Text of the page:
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Stuck at the starting line: How the starting procedure influences mouse-tracking data

  • Stefan Scherbaum
  • Pascal J. Kieslich
Article

Abstract

Mouse-tracking is an increasingly popular method to trace cognitive processes. As is common for a novel method, the exact methodological procedures employed in an individual study are still relatively idiosyncratic and the effects of different methodological setups on mouse-tracking measures have not been explored so far. Here, we study the impact of one commonly occurring methodological variation, namely whether participants have to initiate their mouse movements to trigger stimulus presentation (dynamic starting condition) or whether the stimulus is presented automatically after a fixed delay and participants can freely decide when to initiate their movements (static starting condition). We compared data from a previous study in which participants performed a mouse-tracking version of a Simon task with a dynamic starting condition to data from a new study that employed a static starting condition in an otherwise identical setup. Results showed reliable Simon effects and Congruency Sequence effects on response time (RT) and discrete trial-level mouse-tracking measures (i.e., average deviation) in both starting conditions. In contrast, within-trial continuous measures (i.e., extracted temporal segments) were weaker and occurred in a more temporally compressed way in the static compared to the dynamic starting condition. This was in line with generally less consistent movements within and across participants in the static compared to the dynamic condition. Our results suggest that studies that use within-trial continuous measures to assess dynamic aspects of mouse movements should apply dynamic starting procedures to enhance the leakage of cognitive processing into the mouse movements.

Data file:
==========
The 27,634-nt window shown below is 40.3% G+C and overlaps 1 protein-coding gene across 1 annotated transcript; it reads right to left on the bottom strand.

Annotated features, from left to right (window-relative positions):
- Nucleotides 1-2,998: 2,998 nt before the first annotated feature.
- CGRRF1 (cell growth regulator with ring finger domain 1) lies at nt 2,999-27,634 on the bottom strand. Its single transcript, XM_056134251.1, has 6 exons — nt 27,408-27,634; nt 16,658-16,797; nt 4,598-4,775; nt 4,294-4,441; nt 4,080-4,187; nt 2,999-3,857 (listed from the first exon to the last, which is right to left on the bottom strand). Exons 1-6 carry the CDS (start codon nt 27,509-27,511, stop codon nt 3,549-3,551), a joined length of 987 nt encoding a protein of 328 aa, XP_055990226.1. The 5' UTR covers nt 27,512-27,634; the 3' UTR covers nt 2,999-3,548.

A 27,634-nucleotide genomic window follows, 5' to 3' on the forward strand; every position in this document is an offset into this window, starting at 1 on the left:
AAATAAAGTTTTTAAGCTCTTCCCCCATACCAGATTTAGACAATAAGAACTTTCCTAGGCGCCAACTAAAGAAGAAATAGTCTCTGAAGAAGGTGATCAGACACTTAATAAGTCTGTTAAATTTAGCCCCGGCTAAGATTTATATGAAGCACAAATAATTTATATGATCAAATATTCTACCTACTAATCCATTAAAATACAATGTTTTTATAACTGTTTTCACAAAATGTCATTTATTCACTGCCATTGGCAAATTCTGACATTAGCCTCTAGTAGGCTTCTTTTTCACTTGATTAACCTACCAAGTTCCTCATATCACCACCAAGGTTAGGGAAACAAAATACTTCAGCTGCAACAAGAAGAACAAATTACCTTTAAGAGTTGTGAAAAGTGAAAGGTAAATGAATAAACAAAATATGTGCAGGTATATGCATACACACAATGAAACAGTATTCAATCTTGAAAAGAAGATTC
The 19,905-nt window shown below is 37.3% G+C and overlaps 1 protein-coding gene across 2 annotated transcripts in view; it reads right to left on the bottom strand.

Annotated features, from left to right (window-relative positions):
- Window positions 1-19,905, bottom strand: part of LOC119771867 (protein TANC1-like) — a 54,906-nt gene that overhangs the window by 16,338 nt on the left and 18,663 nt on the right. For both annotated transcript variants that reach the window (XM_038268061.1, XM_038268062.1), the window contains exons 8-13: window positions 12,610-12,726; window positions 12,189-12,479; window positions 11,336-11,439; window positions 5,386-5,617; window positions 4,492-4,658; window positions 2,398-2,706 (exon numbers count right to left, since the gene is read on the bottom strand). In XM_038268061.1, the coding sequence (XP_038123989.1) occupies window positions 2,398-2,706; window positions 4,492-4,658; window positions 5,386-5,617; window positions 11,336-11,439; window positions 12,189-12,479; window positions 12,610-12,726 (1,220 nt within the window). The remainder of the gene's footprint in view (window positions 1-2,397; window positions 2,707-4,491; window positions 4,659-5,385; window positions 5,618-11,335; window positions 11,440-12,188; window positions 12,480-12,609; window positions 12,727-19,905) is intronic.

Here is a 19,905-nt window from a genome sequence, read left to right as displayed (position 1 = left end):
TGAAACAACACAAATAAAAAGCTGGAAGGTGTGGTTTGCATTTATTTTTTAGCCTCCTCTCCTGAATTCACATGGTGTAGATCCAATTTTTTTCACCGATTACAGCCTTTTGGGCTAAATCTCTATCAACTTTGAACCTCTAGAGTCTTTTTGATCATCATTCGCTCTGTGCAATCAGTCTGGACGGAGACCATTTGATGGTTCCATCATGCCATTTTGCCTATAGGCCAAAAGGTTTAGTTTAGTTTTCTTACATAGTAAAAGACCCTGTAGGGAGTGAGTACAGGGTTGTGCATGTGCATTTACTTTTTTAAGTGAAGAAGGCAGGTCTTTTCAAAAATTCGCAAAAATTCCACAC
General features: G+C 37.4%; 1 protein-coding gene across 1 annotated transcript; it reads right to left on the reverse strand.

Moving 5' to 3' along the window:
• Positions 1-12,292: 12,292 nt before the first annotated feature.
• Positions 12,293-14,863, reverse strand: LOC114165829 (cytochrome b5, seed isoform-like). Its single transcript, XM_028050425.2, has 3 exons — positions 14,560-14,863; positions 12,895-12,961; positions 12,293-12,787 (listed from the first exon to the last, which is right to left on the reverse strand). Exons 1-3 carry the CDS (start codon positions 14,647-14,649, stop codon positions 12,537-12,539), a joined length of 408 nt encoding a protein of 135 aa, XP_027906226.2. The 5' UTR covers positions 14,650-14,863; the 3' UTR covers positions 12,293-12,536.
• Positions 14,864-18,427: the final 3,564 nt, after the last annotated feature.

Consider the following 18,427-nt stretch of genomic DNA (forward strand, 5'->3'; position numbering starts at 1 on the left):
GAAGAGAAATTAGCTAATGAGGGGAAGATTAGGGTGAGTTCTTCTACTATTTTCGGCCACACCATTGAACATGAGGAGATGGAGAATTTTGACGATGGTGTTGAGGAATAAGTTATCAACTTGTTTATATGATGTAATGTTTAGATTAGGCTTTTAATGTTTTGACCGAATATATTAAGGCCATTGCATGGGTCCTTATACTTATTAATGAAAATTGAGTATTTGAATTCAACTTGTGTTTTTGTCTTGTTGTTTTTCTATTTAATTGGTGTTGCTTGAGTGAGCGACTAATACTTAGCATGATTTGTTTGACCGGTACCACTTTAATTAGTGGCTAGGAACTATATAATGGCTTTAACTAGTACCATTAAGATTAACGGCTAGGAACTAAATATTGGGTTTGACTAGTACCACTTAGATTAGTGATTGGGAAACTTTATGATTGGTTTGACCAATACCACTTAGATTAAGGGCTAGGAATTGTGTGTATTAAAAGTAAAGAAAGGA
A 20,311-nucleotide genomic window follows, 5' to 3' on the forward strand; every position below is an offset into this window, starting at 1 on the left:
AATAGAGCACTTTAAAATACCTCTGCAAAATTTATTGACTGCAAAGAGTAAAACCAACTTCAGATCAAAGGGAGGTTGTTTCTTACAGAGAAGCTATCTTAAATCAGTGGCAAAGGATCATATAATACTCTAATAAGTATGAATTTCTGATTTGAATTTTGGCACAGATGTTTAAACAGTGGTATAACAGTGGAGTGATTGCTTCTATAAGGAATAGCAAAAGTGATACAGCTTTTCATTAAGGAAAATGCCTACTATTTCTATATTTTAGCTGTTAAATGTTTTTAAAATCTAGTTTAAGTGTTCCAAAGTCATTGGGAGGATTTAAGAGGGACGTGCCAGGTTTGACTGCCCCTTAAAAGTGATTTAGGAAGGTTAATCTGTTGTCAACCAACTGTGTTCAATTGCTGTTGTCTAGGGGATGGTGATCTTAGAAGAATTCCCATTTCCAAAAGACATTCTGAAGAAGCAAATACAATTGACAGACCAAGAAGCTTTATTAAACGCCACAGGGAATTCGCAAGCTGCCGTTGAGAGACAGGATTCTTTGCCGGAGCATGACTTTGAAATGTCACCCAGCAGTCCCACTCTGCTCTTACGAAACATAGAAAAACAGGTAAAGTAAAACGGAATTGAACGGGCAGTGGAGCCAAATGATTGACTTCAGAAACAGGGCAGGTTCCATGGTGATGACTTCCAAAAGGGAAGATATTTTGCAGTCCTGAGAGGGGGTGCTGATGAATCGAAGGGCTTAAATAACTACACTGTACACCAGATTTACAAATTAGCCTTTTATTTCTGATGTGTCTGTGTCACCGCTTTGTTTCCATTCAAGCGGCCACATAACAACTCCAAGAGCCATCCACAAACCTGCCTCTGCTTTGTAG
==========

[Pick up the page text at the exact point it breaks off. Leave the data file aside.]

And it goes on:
Keywords

Mouse-tracking Methodology Boundary conditions Simon task 

Supplementary material

13428_2017_977_MOESM1_ESM.pdf (459 kb)
ESM 1 (PDF 459 kb)

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Copyright information

© Psychonomic Society, Inc. 2017

Authors and Affiliations

  1. 1.Department of PsychologyTechnische Universität DresdenDresdenGermany
  2. 2.Experimental Psychology, School of Social SciencesUniversity of MannheimMannheimGermany

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